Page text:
I've always enjoyed a good tactical shooter. Probably the most well-known series would be the Rainbow Six games, but I've always thought them to be a little too clinical as far as execution goes. Give me something where the tactical decisions have a little more varied impact.
On the PlayStation, the SOCOM series has also made a name for itself during the PS2 years – especially on the multiplayer front. With the fourth iteration in the series being released on the PS2's HD sibling, I was interested to see what the developers would do with all those extra pixels – and whether they'd be able to bring more consequence and depth to tactical decisions.
As far as graphics go, SOCOM: Special Forces is definitely not a disappointment. The environments are very detailed and the game features a wide and impressive array of textures. It might not be the best ever seen in a current generation game, but it's comfortably above average.
The combat is a mixed bag: on the one end you have realistic weapons and very immersive action, offset by a remarkable lack of challenge. This is not to mean that the game is not difficult when it needs to be, but rather that SOCOM: Special Forces doesn't give you much leeway in how you finish a mission.
In many ways it's a paint-by-numbers affair. This is particularly evident in the stealth missions, which are so linear and so "do this, then that, then this" that it could have been left out in its entirety and the game would actually have been better off for it.
Having AI for company
Still, the single player campaign is highly addictive, mainly because everything else works very comfortably. The environment, realistic weapon sounds, and combat all serve to keep your attention without much effort for the duration of the short campaign mode.
Don't expect to be thrown into the kind of deep-immersion that you would find in a Call of Duty game though, but SOCOM: Special Forces is an easy game to enjoy if all you're looking for is a little tactical shooting action.
It could have been a lot better though, with a little extra effort. Disappointingly, chief among this is the lack of serious tactical decisions. For the most part, whatever you choose to do with your squad, works. When the A.I. plays along, that is.
It's been a while since I've seen a game with A.I. this unintelligent. More often than not your squad fails to take up their positions effectively. I once had a character that went into a back-and-forwards loop on a bridge.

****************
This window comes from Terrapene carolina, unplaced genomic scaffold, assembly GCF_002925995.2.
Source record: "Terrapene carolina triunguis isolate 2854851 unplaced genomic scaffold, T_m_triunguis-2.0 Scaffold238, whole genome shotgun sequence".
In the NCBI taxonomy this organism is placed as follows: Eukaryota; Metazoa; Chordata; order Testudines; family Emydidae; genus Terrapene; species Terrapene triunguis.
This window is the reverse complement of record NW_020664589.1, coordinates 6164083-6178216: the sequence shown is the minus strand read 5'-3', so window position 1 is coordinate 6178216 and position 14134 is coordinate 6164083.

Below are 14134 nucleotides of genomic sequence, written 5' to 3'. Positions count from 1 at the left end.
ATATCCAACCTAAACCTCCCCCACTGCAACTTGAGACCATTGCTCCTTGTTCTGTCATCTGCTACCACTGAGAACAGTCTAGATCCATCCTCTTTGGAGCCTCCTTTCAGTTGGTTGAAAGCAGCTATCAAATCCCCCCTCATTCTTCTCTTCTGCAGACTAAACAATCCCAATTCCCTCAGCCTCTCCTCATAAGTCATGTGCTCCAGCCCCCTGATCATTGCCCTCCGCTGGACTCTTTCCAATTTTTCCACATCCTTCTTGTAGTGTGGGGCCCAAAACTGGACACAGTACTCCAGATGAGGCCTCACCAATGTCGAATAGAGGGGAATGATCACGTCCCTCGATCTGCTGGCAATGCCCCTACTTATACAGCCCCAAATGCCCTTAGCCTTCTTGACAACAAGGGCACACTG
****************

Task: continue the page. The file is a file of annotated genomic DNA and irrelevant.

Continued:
I only realised that the character had done so when I was already 100s of metres away with the rest of my squad. The only way that I could get the character to break out of its loop was to take my entire squad all the way back to it and then tell them to regroup.
Having a tactical shooter with broken A.I. is supremely pointless. SOCOM: Special Forces is often a better experience when you don't give your squad any orders but merely let them follow you and help you shoot.
Worth a buy?
Another gripe is the voice-overs: it's not that they're bad; they're just not really there. And when they're not ineffectual, they suffer from identity crisis. Case in point is your main character, who has an Australian accent - which is fair enough as far as I'm concerned (not all special forces operatives are Americans after all).
But it took me two missions before I realised that the dude was actually talking with an Aussie accent, and not a Brit one. If you're going to make him sound like a Bruce, at least make sure he doesn't have a tainted Aussie accent.
The SOCOM games are renowned on the PlayStation for their multiplayer components and fortunately here there are no complaints. SOCOM: Special Forces' multiplayer mode is as feature-rich and entertaining as any of the previous titles.
Despite all of its issues, SOCOM: Special Forces actually remains a remarkably enjoyable affair – especially if you're just looking for a shooter to pass the time. As far as shooters go, it doesn't compare to the likes of the Call of Duty or Killzone games, but if your expectations are not too high it'll serve as a nice enough time-filler.
Rating: 7.5 out of 10